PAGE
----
Substance Abuse in the U.S.
Substance abuse is a major public health problem that impacts society on multiple levels. Every family and community is affected by alcohol and drug abuse and addiction, either directly or indirectly. According to the National Institutes of Health (NIH), substance abuse costs our nation more than $484 billion each year. When you compare that to the national annual costs of other chronic diseases, such as cancer at $171.6 billion and diabetes at $131.7 billion, the number is alarming.
The Enterhealth Story
Enterhealth was built to better the community and help its citizens fight drug abuse and addiction. The founders of Enterhealth were motivated to take action when they realized how rampant addiction had become – even in their own neighborhood. They set out on a mission to research the issue and found that traditional treatment programs, still based on a twelve-step program first established in 1935, failed more than 80 percent of the time.
As a result, the founders decided to create a different type of addiction treatment program, one that would provide much better outcomes and could really help people recover and sustain sobriety.
Enterhealth offers a science-based alcohol and drug addiction treatment program that was created by a team of recognized medical experts in the field of addiction. The program, which is grounded in the latest research by the NIH that identifies addiction as a chronic brain disease, is implemented by addiction-trained doctors, nurses and masters-level therapists, and begins with a thorough medical and psychological assessment designed to create a personalized treatment plan for each patient. This approach is completely unique in the industry, and has consistently proven to be at least three times more effective than traditional programs.
National Substance Abuse Prevention Month
As we approach the end of National Substance Abuse Prevention Month, which promotes the prevention of alcohol and drug use, Enterhealth wants to congratulate and applaud all those who work hard every day on their recovery and to prevent relapse.
Here are encouraging words from some of our alumni:
“I have a new circle of friends that I will cherish for a lifetime and only hope in my heart!” – JE
“I feel that I will be very successful in my journey of sobriety.” – CW
“I am so thankful to have the joy of living back so I can enjoy life with my family.”
“Each step I have made has led me in the right direction, helped me become stronger and opened my eyes to recovery and a better life in sobriety.” — AB
Relapse Prevention Tips
Education, life skills and designing individualized relapse prevention plans are all imperative to maintaining recovery and living a healthy, balanced life, but staying addiction-free takes a lot of hard work and dedication. Some general guidelines for avoiding relapse include:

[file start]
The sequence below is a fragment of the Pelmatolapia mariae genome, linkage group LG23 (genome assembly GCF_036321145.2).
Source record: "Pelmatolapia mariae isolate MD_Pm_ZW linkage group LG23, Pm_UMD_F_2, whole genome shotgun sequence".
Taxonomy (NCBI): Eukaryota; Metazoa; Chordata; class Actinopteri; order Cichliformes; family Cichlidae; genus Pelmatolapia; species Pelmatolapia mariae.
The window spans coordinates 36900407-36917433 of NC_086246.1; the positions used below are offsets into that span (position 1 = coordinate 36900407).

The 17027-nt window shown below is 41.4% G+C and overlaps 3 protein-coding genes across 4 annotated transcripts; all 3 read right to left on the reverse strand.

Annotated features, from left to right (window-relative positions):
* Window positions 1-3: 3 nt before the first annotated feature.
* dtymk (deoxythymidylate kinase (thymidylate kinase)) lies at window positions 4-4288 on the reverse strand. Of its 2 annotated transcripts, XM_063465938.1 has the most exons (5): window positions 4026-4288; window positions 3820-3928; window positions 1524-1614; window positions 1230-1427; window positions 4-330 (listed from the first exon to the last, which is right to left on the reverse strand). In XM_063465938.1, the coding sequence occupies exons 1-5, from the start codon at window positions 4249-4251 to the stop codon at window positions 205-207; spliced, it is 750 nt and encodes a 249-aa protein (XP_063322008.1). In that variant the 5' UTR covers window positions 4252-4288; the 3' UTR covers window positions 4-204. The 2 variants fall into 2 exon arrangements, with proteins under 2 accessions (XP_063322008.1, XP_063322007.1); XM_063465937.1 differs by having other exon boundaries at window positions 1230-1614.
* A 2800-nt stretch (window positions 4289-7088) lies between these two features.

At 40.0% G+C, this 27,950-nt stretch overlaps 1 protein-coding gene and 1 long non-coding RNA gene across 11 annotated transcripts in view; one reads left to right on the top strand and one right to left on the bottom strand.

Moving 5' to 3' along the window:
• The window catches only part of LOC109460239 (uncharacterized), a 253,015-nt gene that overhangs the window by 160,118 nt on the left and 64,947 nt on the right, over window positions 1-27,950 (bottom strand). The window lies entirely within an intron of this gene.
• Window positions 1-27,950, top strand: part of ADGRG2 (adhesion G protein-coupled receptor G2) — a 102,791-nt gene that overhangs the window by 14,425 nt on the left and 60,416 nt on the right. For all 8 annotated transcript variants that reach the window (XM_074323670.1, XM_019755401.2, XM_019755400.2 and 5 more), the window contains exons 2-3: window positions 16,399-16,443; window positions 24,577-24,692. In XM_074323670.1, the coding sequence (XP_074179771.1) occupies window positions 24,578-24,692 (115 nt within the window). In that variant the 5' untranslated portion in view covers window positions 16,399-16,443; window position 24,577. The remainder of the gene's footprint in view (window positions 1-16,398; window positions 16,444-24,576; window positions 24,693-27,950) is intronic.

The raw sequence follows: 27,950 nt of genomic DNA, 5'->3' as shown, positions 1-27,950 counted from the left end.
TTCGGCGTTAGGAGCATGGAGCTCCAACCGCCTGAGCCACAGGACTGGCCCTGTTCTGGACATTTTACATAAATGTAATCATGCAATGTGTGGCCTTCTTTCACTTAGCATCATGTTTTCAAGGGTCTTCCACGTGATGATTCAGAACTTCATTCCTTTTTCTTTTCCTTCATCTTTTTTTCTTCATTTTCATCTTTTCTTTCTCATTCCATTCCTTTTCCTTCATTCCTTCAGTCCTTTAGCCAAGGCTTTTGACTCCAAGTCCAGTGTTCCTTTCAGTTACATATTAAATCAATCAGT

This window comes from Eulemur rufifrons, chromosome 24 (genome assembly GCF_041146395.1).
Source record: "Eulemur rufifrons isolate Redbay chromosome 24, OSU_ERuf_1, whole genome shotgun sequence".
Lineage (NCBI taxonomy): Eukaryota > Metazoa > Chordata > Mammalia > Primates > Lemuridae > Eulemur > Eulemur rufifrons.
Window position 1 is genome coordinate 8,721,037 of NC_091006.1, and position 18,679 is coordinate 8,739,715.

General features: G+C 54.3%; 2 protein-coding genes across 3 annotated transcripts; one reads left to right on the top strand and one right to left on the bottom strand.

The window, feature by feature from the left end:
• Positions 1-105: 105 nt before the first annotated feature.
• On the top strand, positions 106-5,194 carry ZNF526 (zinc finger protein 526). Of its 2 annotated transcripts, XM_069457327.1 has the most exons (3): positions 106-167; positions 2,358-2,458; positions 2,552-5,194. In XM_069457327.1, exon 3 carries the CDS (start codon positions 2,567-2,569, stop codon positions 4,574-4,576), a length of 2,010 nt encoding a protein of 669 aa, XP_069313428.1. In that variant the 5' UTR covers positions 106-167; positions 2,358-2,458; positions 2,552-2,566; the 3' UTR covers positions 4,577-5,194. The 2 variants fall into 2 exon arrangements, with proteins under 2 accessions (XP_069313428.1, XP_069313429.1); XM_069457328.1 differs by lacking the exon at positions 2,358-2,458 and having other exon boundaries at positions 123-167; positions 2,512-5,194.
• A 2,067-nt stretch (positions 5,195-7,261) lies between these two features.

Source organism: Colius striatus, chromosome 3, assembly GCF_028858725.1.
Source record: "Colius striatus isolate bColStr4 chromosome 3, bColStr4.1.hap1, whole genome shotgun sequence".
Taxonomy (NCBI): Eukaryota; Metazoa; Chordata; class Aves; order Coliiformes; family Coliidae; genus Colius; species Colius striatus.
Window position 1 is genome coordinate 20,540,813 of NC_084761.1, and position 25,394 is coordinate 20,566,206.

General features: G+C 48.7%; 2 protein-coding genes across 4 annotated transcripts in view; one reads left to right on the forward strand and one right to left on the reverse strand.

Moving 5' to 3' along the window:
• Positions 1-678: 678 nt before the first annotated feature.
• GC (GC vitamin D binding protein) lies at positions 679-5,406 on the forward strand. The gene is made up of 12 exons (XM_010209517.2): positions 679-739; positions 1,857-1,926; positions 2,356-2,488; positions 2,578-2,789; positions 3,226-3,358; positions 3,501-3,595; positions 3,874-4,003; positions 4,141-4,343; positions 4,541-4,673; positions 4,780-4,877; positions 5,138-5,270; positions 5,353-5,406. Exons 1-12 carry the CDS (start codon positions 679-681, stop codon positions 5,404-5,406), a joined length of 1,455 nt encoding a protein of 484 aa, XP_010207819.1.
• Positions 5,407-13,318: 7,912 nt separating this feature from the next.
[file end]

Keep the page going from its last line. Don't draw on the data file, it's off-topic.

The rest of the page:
- Avoid tempting situations – Sometimes a person in recovery wants to prove to themselves or others that they can be around substances and not use. While one may be able to avoid temptation in that moment, this may not always be the case, especially for those in early recovery. Going places where there will be substance use can be reminders of those times and serve as emotional triggers, so should be avoided.
- Develop a positive support network – Often, addiction social circles include others who have addiction issues with supportive family and friends being in the distance. Persons in recovery should surround themselves with positive people who do not engage in substance use and support a substance-free lifestyle. It’s important to have healthy people to provide support. Ties to unhealthy people and relationships should be severed.
- Create a healthy schedule – Patients in a residential care facility, such as Enterhealth Ranch in Van Alstyne, Texas, are required to follow some type of schedule as part of learning and rebuilding life skills. By creating a schedule for use as an outpatient, the patient is able to continue that structured living. The schedule typically includes times for outpatient treatment and meetings, necessary activities such as work or family time and daily living and free time. When scheduling free time, it is important that constructive activities be identified to fill that time. The key is to not allow time for frequent boredom.
- Don’t get complacent – Many are highly motivated after completing an inpatient program to continue in an outpatient program, but this motivation usually begins to drop over time and, as progress continues, they no longer see all of the recovery efforts and activities as necessary. Since addiction is a chronic brain disease, however, medical and psychological treatment must continue, just as you would for other chronic diseases such as diabetes or high blood pressure.
All people are different and have their own distinct set of medical and psychological issues. They need to find a recovery program that works for them – one that is able to provide a personalized treatment plan – in order to give them the best possible opportunity for a lifelong recovery.